https://astro.marxra...andMarx2018.pdf

 

Here's an image I got from the CG-5 last weekend. Now i have to relearn processing  . . .

 

 
NGC4631 Whale Galaxy

 

 

 

 

 



#10 fuadramsey

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Posted 28 May 2020 - 11:09 AM

I may have found the issue with the Bluetooth time/date sync!  There's a GMT timezone offset I haven't made in the app Scope Friend. It's under the settings menu/GMT Timezone offset. I guess I didn't set it because right above that setting there's a setting for DST, however I just reread the GMT Timezone Offset setting and it says " . . . This value is independent of the current DST setting!" I updated it, so we'll see.

 

Seems like that will solve my time/location Bluetooth sync operation. I'm going to polar align, then select use last alignment. After that I'll update the time/location via bluetooth and then try a go to. I bet that gets me in the ballpark.



#11 TelescopeGreg

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Posted 28 May 2020 - 03:54 PM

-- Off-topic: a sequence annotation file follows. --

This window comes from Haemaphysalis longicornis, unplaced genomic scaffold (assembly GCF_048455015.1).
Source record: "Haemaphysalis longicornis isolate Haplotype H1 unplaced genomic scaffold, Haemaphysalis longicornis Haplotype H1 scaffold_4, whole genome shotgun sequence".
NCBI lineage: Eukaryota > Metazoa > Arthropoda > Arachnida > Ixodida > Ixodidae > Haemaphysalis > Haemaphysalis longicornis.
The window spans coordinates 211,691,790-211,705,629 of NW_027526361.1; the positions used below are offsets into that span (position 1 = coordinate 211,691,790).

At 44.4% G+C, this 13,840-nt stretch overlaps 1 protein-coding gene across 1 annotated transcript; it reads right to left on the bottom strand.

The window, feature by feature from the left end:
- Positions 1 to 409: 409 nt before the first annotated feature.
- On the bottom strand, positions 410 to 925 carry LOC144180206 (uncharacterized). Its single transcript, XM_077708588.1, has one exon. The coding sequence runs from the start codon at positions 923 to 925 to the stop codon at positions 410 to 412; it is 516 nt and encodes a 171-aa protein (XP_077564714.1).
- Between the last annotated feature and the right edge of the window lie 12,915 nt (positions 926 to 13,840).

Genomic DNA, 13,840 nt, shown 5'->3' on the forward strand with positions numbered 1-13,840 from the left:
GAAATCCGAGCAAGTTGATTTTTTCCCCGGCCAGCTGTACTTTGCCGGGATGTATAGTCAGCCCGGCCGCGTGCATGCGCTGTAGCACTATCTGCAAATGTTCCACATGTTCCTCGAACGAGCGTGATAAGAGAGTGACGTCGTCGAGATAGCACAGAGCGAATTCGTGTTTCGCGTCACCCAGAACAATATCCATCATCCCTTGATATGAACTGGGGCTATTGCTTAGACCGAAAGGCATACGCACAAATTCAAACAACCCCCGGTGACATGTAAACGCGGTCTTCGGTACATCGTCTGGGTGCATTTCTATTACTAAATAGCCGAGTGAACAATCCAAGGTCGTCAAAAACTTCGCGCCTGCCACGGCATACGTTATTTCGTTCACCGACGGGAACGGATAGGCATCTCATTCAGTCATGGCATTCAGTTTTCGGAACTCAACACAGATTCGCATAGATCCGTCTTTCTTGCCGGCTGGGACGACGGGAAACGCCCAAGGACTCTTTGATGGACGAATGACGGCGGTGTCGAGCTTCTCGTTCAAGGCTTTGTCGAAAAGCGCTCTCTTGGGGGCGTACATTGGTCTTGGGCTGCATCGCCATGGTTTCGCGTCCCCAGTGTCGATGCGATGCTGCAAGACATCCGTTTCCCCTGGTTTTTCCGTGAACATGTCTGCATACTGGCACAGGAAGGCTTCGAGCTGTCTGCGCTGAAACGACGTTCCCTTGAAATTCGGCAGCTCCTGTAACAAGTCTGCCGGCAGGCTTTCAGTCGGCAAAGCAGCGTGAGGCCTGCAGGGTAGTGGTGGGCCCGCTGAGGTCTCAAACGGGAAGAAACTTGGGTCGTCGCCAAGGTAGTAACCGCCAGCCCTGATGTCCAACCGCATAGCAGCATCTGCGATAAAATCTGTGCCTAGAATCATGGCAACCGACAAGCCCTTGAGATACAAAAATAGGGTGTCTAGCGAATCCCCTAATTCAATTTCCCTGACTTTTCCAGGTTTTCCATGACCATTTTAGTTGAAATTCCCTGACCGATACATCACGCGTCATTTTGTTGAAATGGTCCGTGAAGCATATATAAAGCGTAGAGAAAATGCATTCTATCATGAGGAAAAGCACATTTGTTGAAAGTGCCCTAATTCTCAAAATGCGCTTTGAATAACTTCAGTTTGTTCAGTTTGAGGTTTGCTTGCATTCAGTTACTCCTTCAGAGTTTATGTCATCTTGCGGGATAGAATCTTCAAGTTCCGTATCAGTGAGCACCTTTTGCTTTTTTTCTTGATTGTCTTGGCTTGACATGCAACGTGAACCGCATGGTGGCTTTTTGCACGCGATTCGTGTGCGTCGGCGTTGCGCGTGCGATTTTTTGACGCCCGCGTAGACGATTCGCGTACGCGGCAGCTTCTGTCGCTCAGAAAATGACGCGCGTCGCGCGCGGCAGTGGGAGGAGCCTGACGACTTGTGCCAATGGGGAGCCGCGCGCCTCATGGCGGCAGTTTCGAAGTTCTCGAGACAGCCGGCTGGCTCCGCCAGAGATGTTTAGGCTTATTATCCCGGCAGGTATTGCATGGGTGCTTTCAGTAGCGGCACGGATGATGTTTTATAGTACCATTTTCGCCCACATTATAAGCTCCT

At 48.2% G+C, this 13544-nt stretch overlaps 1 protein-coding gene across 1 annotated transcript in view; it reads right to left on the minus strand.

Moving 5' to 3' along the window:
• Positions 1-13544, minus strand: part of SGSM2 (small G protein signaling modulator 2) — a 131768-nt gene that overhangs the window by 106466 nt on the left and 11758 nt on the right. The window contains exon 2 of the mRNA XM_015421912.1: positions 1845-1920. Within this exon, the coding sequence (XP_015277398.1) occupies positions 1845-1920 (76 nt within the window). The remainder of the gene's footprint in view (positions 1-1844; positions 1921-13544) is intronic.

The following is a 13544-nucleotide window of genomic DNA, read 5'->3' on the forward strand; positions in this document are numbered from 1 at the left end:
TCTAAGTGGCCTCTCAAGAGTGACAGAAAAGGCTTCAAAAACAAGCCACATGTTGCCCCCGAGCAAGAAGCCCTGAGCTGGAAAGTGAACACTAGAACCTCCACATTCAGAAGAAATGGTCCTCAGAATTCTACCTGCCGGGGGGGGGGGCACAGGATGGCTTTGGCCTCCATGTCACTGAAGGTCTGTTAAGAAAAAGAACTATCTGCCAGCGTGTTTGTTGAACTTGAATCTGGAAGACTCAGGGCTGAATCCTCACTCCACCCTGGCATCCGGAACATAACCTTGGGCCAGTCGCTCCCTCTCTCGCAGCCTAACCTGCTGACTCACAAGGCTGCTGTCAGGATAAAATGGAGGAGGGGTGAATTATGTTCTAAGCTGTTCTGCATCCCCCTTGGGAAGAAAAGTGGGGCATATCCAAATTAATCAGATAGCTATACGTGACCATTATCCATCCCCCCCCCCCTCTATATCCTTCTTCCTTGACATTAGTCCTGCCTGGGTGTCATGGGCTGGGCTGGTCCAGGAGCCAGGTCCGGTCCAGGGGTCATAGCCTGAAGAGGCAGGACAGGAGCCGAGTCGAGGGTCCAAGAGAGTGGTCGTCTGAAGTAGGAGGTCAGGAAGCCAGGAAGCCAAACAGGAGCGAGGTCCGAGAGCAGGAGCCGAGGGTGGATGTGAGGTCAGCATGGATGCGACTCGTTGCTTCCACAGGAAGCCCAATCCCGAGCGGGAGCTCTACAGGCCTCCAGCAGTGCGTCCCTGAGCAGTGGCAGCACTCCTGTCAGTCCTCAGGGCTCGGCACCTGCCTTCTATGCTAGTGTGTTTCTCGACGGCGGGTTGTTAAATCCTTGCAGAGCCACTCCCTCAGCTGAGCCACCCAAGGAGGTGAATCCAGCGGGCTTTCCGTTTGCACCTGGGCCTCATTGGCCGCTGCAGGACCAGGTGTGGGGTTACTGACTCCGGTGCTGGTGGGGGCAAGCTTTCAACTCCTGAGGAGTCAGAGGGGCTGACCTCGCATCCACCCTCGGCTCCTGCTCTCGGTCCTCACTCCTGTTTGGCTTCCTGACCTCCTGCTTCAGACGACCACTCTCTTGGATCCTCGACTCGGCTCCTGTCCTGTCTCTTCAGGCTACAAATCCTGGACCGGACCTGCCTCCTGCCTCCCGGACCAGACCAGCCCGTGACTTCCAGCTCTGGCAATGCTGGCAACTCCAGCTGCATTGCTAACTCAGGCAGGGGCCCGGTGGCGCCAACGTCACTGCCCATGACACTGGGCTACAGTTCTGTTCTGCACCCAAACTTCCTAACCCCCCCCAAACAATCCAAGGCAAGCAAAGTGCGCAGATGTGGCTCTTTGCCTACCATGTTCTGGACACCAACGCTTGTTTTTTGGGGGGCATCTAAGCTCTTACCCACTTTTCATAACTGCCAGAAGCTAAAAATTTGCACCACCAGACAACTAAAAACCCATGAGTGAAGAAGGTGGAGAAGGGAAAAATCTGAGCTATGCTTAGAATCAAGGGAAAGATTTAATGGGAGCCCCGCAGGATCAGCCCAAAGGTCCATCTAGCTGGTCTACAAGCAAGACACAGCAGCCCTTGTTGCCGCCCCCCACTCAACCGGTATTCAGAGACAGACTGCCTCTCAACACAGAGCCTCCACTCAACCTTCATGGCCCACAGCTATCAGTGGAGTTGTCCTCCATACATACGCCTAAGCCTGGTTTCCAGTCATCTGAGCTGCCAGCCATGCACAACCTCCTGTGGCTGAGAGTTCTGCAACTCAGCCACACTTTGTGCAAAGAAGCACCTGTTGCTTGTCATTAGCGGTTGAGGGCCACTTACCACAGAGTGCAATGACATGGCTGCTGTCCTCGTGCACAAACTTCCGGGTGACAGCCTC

I may have found the issue with the Bluetooth time/date sync!  There's a GMT timezone offset I haven't made in the app Scope Friend. It's under the settings menu/GMT Timezone offset. I guess I didn't set it because right above that setting there's a setting for DST, however I just reread the GMT Timezone Offset setting and it says " . . . This value is independent of the current DST setting!" I updated it, so we'll see.

 

Seems like that will solve my time/location Bluetooth sync operation. I'm going to polar align, then select use last alignment. After that I'll update the time/location via bluetooth and then try a go to. I bet that gets me in the ballpark.

If you are moving the mount between imaging sessions, I'd recommend using Quick Align instead of Last Alignment, so that you start from a consistent, neutral mapping of the sky.  If nothing else, it's one less variable that could be a problem at some random time.

 

I'm also assuming by "Celestron Nexstar" you are NOT talking about the SE mounts (Alt / Az), but about the GEM-types.  So, an AVX or similar.  I have an AVX.